"I have a couple of questions," I reply. "Why would a movie star play a guy who ends the movie by getting his ass kicked? And how do we explain why Max is built like Mr. Universe?"
With logic that makes me laugh to this day, he says: "Hey, if you can get Schwarzenegger, you get Schwarzenegger. The other stuff will work itself out."
A good thing does happen, though. Someone familiar with our script slips a copy to Rachel Robinson, in the hope she will give her blessings to Pepper and me taking a crack at Mr. and Mrs. Robinson's remarkable tale.
We are told who the producer will be -- he has a few noteworthy credits -- and a deal is cut. Lorimar is backing the movie, ostensibly to air on HBO.
A meeting is held in a packed HBO conference room. Rachel expresses reservations -- it does not escape her eye that there is no non-Caucasian in the room -- but life is short and she is willing to give it a shot.
"The Jackie Robinson Story" is under way. At first, we keep the title of the 1950 film, in which the title role was played by the man himself. In 1990, TNT airs one called "The Court-Martial of Jackie Robinson," based on an experience in the U.S. Army. I remember Rachel being pleased by Andre Braugher's portrayal of Jack.
(Note: I have never heard Rachel call her husband by any name but "Jack.")
It is 1991. I have a full-time job -- L.A. sportswriter -- which I have made clear must come first. I spend all morning and afternoon in New York at the Jackie Robinson Foundation, conferring with Rachel and doing research. I catch a 5 p.m. flight to Pittsburgh for a baseball playoff game, cover it, catch a dawn plane to New York, repeat the previous day. I nearly collapse at 5 as I run to grab a cab. I hear my producer tell my partner: "He's not putting in enough time on this!"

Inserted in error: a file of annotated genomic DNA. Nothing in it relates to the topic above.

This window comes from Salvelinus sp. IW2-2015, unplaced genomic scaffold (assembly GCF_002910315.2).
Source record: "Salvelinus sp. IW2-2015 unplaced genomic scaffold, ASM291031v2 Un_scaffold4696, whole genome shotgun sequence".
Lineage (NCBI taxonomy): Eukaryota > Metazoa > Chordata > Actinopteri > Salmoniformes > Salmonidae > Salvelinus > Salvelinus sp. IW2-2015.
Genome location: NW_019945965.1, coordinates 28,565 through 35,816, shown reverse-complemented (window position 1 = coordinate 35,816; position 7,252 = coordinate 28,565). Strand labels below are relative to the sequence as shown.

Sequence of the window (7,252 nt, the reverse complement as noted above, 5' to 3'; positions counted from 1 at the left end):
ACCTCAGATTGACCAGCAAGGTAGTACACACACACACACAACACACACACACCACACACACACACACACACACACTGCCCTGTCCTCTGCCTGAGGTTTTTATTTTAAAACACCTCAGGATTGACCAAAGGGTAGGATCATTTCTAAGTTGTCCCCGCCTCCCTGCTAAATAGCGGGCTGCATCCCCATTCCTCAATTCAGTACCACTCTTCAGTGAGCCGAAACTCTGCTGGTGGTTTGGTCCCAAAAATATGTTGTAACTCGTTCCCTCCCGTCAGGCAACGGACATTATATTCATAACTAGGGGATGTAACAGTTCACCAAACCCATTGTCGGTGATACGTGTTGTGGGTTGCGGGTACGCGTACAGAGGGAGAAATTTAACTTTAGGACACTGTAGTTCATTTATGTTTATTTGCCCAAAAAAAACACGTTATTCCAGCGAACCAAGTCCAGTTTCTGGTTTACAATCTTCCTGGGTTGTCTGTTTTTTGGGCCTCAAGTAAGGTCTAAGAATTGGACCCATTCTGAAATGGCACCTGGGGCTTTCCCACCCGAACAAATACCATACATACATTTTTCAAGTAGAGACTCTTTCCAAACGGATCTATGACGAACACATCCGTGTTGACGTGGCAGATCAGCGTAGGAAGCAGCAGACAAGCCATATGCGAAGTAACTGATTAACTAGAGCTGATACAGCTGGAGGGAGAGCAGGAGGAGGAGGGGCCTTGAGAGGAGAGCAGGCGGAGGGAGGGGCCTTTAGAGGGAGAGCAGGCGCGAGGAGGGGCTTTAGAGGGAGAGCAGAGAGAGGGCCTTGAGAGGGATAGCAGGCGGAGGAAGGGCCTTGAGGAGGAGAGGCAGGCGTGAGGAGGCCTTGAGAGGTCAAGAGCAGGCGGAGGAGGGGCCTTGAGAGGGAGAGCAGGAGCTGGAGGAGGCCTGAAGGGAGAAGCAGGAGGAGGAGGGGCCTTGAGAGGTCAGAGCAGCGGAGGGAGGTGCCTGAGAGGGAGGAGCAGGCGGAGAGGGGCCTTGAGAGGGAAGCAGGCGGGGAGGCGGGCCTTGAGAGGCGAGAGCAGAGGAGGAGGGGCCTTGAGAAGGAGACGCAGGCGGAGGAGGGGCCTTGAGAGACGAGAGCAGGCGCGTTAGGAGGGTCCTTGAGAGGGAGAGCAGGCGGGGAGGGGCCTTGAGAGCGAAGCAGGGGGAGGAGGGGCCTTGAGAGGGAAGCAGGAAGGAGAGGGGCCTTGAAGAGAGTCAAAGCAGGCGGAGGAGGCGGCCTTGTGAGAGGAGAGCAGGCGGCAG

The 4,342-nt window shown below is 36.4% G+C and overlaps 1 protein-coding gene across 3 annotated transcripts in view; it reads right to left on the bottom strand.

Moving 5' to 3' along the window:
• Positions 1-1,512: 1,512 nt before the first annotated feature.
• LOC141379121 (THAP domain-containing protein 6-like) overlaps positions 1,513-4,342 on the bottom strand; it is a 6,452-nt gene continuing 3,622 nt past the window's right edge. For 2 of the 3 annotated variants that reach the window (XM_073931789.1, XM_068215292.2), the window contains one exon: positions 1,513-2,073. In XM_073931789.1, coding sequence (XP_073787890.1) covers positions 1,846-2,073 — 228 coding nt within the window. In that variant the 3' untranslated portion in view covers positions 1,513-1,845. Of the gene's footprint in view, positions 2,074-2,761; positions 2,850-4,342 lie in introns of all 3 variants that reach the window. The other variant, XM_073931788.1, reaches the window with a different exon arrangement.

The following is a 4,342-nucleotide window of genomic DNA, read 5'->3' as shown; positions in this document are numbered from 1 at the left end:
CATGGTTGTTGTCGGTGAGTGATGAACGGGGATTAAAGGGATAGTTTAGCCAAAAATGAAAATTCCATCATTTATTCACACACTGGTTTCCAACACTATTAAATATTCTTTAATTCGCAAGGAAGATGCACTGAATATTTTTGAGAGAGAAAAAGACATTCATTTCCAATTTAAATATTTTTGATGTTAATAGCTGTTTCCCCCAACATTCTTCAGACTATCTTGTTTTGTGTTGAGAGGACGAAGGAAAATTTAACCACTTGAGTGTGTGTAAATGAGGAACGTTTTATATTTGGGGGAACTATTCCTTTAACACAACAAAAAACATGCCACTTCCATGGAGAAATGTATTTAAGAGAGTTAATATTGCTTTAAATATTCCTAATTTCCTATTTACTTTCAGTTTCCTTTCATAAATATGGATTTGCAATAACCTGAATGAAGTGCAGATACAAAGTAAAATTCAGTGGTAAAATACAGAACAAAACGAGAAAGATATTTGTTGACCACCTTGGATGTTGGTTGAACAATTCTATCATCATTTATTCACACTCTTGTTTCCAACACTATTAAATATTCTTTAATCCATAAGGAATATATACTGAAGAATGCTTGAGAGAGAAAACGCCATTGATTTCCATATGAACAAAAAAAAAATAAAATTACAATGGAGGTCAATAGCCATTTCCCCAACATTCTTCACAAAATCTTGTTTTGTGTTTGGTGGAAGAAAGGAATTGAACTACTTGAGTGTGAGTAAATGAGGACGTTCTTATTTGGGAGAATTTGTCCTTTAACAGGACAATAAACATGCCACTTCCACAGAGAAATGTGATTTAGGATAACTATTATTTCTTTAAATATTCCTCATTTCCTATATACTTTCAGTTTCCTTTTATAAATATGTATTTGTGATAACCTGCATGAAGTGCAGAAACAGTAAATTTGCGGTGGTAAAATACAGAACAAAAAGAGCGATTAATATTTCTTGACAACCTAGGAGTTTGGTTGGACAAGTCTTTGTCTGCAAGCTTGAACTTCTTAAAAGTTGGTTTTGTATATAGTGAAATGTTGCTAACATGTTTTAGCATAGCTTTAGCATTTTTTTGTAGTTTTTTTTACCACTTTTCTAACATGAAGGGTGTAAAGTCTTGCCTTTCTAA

Nothing is ever enough. The writers are never right. No draft is acceptable. The producer wants it one way. Rachel wants it a different way. He wants the baseball years. She wants the life beyond baseball. We write it both ways. Both hate it both ways.
We are fired. My co-writer tells me. No one else -- not the producer, not Rachel, not anyone from the studio, not our agent -- ever speaks to me again.
Worse, the film is killed.
Cut to 1994.
I read in Bill Rhoden's column in The New York Times that director Spike Lee is teaming up with Rachel Robinson to do a Jackie movie. Hey, who better? I had long thought Lee to be the right man to do the right thing by 42.
Rhoden writes that documentarian Ken Burns was to do a film, but neglected to consult Rachel first. She is quoted: "I really felt, and I still feel, that a black man can understand another black man and all the nuances of his life better than anyone else can." I do not disagree.
Cut to 1997.
I read a story on how Spike Lee's option has expired. A quote from Rachel: "He couldn't put all the pieces together -- the studios, the funds, the star, the script. It's not the first time the project has been aborted. I've been trying to get a movie done for the past 15 years and haven't succeeded. But I won't give up."
Cut to 2013.
That's right, that's how long it took.
Rachel, you made it. I know writer-director Brian Helgeland made it and Chadwick Boseman made it and Harrison Ford made it, but you made it. You persevered. You endured. You have your whole life. So did Jack.
I give it thumbs-up and, hey, I haven't even seen it.